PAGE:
Travel Courier
Issue Date: Nov 01, 2018

Caribbean free from active Zika classification


So long and good riddance, Zika. With no detectable levels of the virus found in the region over the past 12 months, the Caribbean Public Health Agency announced the World Health Organization is no longer flagging the Caribbean with an active high-risk category warning for Zika transmission.

For Saint Lucia’s minister of tourism and the newly appointed chairman of the Caribbean Tourism Organization, the announcement is long overdue, with the last reported case of Zika in Saint Lucia dating back to February 2017.
“It should have been done a long time ago,” Dominic Fedee tells Travel Courier. “I think that the health authorities have been cautious and they wanted to make sure that all of the checks and balances were done, but it is welcoming news to have been declared Zika-free. It really should have been done several months ago, but we’re very pleased however, and we continue to work in tandem with all health authorities to ensure that the Caribbean remains a very safe place for people to come.”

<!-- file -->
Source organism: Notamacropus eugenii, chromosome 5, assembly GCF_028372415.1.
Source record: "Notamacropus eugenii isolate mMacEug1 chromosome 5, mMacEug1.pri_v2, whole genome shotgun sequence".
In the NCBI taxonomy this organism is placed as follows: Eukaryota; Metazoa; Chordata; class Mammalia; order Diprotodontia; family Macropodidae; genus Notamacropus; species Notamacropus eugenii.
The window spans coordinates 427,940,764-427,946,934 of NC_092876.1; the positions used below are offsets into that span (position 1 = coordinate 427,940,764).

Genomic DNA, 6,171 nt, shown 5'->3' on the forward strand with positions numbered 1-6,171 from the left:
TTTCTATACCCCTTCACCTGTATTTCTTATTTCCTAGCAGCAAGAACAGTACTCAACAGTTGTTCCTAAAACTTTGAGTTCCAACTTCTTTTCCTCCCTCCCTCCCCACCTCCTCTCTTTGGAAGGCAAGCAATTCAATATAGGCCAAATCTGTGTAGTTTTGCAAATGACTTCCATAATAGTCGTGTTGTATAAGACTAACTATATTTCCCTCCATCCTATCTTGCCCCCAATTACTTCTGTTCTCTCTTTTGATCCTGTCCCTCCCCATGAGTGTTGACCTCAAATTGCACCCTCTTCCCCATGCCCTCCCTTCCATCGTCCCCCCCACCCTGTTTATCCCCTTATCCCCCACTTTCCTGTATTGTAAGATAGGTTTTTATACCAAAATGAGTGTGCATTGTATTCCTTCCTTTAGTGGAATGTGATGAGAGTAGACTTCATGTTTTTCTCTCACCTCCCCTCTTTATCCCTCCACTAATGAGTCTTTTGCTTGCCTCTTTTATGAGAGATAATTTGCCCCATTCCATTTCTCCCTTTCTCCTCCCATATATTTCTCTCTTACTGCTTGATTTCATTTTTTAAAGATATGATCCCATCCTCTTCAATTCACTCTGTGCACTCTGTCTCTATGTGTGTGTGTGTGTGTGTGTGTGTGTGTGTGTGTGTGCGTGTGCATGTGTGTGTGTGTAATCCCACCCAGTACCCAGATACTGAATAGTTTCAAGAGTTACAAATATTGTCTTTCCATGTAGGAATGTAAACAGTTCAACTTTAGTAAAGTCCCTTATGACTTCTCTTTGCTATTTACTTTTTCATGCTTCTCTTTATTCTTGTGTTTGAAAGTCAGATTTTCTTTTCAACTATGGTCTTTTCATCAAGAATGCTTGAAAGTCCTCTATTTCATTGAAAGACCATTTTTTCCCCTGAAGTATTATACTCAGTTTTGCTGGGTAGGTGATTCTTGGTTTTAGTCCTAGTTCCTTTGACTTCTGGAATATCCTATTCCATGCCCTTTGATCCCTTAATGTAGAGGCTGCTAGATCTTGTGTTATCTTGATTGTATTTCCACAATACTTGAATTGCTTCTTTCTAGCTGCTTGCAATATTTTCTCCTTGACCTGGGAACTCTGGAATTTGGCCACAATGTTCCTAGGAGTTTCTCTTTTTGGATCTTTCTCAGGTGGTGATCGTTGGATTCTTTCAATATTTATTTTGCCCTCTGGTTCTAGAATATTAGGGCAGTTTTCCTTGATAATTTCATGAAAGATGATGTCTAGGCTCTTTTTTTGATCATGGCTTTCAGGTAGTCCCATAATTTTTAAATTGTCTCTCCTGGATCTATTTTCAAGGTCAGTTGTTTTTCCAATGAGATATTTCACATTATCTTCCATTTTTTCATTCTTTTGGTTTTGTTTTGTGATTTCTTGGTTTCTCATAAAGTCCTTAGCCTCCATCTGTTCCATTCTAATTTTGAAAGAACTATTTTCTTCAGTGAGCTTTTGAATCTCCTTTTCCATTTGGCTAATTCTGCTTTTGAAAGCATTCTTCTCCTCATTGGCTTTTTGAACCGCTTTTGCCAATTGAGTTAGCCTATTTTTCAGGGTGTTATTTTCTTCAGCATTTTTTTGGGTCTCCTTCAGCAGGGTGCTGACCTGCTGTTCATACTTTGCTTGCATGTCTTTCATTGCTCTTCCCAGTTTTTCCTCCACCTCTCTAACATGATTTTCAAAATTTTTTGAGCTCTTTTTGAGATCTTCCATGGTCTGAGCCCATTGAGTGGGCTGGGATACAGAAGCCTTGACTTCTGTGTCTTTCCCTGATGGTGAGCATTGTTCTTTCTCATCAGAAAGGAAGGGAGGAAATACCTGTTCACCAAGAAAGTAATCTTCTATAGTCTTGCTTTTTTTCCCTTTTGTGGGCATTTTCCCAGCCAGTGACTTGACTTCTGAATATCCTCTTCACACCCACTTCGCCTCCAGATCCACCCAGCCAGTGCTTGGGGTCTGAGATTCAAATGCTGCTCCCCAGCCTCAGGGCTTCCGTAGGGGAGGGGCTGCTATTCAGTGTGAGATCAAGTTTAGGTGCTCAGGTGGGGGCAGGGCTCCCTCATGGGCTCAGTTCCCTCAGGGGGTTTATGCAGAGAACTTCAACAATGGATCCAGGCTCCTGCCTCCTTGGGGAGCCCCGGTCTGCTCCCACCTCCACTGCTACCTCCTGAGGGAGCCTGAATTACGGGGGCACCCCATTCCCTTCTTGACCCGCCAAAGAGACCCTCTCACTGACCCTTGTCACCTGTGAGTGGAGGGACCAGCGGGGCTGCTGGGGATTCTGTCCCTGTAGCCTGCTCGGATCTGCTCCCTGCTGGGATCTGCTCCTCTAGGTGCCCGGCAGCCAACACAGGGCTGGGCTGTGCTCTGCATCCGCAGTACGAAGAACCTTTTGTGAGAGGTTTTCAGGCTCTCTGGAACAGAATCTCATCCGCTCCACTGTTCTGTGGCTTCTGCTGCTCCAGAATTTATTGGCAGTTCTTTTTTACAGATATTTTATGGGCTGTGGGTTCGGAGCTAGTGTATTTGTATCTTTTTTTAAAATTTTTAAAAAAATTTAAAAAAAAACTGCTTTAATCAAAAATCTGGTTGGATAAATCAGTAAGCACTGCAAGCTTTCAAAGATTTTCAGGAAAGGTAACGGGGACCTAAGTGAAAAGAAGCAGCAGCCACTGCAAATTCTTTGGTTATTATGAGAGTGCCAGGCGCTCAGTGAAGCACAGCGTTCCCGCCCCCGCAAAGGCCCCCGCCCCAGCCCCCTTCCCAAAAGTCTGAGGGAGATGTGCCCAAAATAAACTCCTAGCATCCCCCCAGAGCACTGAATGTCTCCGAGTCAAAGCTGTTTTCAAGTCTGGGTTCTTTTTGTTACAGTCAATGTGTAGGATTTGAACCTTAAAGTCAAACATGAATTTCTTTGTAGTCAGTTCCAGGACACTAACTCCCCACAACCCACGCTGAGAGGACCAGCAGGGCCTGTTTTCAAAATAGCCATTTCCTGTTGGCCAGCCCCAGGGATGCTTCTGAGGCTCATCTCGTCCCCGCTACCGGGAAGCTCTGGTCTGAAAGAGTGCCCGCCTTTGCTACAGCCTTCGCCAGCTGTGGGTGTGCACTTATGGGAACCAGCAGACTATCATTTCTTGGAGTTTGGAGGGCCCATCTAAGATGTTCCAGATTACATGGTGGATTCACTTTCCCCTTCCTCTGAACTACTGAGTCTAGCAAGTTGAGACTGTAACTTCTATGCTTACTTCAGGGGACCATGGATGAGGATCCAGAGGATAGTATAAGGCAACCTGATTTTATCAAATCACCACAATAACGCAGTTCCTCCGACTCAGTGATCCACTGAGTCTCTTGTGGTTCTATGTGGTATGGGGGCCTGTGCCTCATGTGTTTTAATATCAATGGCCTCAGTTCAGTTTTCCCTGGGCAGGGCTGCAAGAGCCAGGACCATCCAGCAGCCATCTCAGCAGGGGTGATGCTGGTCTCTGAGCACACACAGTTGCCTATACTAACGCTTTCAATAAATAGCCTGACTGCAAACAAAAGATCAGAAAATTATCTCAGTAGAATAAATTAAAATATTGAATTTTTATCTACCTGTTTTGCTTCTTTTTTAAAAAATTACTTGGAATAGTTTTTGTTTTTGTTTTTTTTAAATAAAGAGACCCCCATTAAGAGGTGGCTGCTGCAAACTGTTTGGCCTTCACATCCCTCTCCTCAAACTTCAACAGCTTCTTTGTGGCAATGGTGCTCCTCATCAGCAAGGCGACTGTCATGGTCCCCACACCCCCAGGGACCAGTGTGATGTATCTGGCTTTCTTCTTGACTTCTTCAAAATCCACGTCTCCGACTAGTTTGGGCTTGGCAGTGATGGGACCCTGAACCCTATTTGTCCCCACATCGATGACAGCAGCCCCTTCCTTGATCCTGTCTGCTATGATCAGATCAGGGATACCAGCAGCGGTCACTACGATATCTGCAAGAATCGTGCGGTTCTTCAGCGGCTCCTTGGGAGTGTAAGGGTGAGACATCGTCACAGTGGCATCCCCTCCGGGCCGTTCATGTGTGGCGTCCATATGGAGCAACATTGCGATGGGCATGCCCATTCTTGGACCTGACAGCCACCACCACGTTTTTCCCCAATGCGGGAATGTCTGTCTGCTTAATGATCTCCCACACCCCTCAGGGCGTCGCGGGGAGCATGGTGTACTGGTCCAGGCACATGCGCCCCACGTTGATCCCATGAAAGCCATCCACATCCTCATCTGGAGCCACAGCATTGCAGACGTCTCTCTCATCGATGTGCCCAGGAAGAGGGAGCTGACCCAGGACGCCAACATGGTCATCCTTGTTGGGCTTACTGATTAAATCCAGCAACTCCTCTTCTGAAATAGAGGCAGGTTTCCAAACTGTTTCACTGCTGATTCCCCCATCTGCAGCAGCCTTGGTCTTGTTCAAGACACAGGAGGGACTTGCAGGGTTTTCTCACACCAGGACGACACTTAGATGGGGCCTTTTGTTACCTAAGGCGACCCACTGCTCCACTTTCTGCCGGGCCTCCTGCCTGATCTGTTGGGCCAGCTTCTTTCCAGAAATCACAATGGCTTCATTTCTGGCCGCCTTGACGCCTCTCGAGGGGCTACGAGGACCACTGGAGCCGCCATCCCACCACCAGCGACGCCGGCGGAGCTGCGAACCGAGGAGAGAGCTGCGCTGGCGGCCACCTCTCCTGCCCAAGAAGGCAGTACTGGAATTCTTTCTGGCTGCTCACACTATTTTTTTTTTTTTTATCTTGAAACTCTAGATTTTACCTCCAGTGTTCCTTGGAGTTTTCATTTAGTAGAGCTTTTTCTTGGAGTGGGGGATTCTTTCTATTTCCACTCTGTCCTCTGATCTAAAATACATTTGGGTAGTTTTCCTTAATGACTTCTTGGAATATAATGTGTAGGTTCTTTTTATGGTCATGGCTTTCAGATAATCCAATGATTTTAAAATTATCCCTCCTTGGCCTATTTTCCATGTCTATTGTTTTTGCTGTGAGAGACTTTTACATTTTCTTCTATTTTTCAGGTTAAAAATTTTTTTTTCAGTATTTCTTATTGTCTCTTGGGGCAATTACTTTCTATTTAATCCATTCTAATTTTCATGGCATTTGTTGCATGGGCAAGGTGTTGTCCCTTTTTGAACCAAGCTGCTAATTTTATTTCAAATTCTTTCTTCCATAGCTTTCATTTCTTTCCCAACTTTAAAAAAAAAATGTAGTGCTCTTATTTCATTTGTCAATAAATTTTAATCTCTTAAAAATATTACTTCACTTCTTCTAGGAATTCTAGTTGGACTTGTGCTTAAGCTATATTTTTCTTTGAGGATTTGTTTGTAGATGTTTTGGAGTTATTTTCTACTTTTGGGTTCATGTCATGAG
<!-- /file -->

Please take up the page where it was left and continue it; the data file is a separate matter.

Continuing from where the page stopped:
The Caribbean Public Health Agency (CARPHA) lobbied the World Health Organization to reclassify member states from Category 1 (having active Zika transmission) to Category 3 (having no Zika transmission), giving evidence that the Zika virus transmission in the Caribbean had been interrupted for more than a year.
According to the organization, the data was supported by findings from Canada, the United Kingdom, Europe and the US who reported that Zika had been undetected for over 12 months in travellers returning from the Caribbean.
As the mosquito-borne virus is linked with causing severe birth defects, CARPHA said the Zika classification was having an adverse impact on the Caribbean.
“The Caribbean is the most tourism-dependent region in the world,” Dr. James Hospedales, executive director, CARPHA, stated in a release. “It is also one of the most popular honeymoon destinations worldwide, and ongoing cancellations due to the classification of most Caribbean countries as Category 1 is hurting the industry unnecessarily.”